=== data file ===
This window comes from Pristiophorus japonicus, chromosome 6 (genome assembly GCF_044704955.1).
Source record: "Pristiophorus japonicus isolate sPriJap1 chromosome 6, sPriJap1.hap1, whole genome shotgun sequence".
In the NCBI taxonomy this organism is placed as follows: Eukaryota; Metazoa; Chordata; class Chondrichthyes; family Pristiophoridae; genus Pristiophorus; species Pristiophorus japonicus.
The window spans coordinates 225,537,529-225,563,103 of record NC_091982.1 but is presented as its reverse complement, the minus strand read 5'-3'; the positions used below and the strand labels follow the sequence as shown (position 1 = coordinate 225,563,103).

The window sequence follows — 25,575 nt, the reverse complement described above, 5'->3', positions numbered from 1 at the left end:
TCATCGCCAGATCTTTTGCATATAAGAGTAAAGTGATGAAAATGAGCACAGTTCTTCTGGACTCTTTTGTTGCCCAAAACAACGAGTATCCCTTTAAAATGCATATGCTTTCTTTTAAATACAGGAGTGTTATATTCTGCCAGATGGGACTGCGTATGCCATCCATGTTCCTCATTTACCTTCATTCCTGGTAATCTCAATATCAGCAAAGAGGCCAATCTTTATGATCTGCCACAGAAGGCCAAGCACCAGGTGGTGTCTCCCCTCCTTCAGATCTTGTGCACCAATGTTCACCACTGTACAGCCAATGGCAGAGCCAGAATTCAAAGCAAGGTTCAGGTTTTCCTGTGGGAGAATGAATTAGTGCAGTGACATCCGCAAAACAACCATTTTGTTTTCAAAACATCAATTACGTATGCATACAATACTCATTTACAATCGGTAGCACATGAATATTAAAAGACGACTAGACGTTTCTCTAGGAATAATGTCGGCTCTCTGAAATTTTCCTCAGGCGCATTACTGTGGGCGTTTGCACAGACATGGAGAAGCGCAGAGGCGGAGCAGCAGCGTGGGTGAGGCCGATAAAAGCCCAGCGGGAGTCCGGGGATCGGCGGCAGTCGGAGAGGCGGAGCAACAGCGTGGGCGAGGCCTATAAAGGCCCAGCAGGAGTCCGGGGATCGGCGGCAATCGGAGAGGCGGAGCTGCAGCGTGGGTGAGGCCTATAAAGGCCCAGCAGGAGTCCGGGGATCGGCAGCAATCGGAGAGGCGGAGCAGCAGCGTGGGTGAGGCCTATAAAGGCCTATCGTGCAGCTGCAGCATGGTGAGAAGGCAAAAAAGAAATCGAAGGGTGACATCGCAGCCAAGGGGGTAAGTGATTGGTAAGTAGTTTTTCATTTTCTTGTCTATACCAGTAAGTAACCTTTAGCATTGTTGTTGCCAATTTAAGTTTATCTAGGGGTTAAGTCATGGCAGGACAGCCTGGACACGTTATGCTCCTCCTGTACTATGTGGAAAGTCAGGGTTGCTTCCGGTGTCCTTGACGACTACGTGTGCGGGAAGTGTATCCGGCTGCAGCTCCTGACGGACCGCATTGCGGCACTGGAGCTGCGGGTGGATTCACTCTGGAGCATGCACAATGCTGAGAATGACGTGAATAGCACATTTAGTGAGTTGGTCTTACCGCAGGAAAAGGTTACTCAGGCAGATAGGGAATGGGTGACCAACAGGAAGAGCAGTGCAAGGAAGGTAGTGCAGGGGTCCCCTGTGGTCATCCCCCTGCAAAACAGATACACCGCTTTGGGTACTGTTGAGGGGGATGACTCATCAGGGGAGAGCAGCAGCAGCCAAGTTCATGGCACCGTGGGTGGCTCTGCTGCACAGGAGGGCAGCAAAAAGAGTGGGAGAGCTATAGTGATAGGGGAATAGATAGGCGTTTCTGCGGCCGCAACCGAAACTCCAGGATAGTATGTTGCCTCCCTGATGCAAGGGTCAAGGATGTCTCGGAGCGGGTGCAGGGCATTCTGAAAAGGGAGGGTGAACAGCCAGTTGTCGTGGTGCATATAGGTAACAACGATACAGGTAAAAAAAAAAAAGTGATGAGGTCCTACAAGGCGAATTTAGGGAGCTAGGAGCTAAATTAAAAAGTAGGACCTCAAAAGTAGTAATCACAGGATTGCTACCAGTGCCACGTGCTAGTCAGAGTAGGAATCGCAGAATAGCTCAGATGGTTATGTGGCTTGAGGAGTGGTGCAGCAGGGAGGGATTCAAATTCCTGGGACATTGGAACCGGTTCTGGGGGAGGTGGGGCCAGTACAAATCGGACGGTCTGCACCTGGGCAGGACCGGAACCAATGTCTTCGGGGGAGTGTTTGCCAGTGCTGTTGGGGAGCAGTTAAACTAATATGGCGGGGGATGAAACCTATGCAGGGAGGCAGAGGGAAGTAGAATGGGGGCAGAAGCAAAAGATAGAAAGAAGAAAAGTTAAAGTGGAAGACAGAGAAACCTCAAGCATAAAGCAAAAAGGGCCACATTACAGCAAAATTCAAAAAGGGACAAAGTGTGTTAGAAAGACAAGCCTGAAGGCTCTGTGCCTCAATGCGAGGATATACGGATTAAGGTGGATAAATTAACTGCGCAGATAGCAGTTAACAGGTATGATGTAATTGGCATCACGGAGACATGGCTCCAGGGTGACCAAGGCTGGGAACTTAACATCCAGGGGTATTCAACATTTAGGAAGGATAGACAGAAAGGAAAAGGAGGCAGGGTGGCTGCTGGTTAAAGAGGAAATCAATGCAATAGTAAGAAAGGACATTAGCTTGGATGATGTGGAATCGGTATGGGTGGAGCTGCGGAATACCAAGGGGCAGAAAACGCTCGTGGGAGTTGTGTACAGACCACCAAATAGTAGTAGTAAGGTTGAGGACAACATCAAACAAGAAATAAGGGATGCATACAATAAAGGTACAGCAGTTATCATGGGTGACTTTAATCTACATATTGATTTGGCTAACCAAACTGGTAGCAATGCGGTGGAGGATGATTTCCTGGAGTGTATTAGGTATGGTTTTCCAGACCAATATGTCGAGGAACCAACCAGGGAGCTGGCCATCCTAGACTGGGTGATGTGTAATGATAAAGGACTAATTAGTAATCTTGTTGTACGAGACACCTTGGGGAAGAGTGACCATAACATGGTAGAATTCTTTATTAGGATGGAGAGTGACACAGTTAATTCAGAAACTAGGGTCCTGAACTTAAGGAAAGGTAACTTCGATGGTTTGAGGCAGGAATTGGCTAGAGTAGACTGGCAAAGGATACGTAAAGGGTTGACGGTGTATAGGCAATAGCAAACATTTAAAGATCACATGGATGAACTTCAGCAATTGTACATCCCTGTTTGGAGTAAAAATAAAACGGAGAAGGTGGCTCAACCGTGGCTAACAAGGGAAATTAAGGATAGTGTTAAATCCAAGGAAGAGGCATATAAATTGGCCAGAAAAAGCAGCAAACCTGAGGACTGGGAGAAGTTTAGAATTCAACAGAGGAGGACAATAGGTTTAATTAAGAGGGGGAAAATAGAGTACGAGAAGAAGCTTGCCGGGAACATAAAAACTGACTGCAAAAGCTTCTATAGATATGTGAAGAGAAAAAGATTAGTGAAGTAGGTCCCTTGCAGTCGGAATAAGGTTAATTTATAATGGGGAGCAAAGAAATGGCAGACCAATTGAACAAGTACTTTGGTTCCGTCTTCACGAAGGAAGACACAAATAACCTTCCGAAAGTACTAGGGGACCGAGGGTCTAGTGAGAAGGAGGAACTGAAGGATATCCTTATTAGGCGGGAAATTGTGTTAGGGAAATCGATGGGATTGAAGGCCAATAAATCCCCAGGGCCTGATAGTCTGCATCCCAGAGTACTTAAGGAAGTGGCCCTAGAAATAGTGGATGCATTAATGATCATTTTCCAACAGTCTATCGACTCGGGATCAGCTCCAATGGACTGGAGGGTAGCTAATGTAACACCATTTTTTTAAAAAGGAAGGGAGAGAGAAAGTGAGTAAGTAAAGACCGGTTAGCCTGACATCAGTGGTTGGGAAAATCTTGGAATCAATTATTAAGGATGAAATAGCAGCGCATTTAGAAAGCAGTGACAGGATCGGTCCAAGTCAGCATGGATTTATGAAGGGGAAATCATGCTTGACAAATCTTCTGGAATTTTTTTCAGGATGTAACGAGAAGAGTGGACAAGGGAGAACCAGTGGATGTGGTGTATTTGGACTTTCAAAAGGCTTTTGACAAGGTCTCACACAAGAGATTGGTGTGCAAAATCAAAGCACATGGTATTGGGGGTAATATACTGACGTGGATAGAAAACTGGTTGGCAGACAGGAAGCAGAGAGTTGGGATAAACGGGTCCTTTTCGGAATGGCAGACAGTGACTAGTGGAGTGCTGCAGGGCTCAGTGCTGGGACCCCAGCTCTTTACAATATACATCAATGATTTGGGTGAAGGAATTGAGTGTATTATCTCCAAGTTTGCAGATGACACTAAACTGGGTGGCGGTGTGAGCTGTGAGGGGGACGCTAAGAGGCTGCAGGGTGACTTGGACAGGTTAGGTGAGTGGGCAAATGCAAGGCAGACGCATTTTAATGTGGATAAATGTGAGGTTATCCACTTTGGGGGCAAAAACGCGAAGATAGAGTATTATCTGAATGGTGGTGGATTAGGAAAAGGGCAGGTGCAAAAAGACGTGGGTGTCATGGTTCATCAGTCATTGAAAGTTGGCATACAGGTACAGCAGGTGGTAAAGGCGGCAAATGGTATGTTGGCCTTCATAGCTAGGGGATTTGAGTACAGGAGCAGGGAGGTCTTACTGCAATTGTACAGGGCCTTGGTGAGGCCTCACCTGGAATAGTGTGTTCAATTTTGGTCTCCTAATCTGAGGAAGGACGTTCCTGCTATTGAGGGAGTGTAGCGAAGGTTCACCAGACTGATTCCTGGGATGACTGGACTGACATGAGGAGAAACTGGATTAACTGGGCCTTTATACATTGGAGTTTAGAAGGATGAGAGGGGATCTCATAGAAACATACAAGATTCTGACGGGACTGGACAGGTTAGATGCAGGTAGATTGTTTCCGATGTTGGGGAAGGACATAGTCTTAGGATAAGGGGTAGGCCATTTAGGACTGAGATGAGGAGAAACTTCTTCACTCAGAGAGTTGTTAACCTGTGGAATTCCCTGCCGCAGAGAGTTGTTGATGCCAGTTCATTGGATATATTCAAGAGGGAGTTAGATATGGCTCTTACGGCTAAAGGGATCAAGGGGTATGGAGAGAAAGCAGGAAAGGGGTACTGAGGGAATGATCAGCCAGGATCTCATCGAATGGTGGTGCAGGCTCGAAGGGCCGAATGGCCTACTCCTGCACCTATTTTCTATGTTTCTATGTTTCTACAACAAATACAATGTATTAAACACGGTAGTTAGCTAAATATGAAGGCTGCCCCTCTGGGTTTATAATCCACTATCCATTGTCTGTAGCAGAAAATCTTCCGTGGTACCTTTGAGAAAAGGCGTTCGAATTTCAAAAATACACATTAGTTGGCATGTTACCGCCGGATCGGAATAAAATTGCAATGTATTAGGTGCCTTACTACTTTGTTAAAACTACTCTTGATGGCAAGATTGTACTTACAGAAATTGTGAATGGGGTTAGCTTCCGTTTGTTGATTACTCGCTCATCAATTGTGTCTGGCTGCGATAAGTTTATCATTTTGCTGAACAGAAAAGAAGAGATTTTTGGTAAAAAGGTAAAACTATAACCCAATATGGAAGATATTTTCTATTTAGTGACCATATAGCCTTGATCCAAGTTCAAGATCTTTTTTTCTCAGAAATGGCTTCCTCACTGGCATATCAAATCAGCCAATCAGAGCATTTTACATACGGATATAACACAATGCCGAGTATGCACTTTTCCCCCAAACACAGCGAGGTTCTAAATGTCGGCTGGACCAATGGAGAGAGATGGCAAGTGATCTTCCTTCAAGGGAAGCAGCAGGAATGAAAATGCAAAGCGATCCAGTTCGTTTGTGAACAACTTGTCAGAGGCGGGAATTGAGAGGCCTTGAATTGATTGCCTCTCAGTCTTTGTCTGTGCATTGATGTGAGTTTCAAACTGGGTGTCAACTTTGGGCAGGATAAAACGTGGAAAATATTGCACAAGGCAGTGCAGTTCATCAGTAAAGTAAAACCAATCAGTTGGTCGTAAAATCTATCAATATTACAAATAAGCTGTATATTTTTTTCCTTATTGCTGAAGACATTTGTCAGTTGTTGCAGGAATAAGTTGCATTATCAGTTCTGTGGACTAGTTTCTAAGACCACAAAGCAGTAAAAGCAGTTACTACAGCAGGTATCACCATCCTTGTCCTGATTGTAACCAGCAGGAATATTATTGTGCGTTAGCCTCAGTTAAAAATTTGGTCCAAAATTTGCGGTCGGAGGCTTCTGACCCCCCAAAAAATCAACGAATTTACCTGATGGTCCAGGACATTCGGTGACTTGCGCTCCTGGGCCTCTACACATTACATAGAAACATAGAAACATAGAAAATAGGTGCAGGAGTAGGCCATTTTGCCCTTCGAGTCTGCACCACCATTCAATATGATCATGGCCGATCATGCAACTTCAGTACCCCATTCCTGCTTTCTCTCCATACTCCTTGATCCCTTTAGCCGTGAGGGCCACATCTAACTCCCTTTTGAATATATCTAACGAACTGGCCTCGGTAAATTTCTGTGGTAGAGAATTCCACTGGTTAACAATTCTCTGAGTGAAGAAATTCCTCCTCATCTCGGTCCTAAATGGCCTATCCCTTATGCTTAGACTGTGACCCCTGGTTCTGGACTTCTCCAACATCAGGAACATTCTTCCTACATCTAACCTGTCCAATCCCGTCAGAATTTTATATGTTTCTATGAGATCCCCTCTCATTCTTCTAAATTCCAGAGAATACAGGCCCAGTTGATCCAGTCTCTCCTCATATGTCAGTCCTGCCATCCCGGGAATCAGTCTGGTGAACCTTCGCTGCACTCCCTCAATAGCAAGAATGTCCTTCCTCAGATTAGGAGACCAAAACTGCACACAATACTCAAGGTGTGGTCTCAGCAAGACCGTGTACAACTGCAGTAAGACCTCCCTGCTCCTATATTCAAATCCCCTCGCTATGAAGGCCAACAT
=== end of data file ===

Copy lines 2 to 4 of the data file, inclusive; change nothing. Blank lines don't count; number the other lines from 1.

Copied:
Source record: "Pristiophorus japonicus isolate sPriJap1 chromosome 6, sPriJap1.hap1, whole genome shotgun sequence".
In the NCBI taxonomy this organism is placed as follows: Eukaryota; Metazoa; Chordata; class Chondrichthyes; family Pristiophoridae; genus Pristiophorus; species Pristiophorus japonicus.
The window spans coordinates 225,537,529-225,563,103 of record NC_091982.1 but is presented as its reverse complement, the minus strand read 5'-3'; the positions used below and the strand labels follow the sequence as shown (position 1 = coordinate 225,563,103).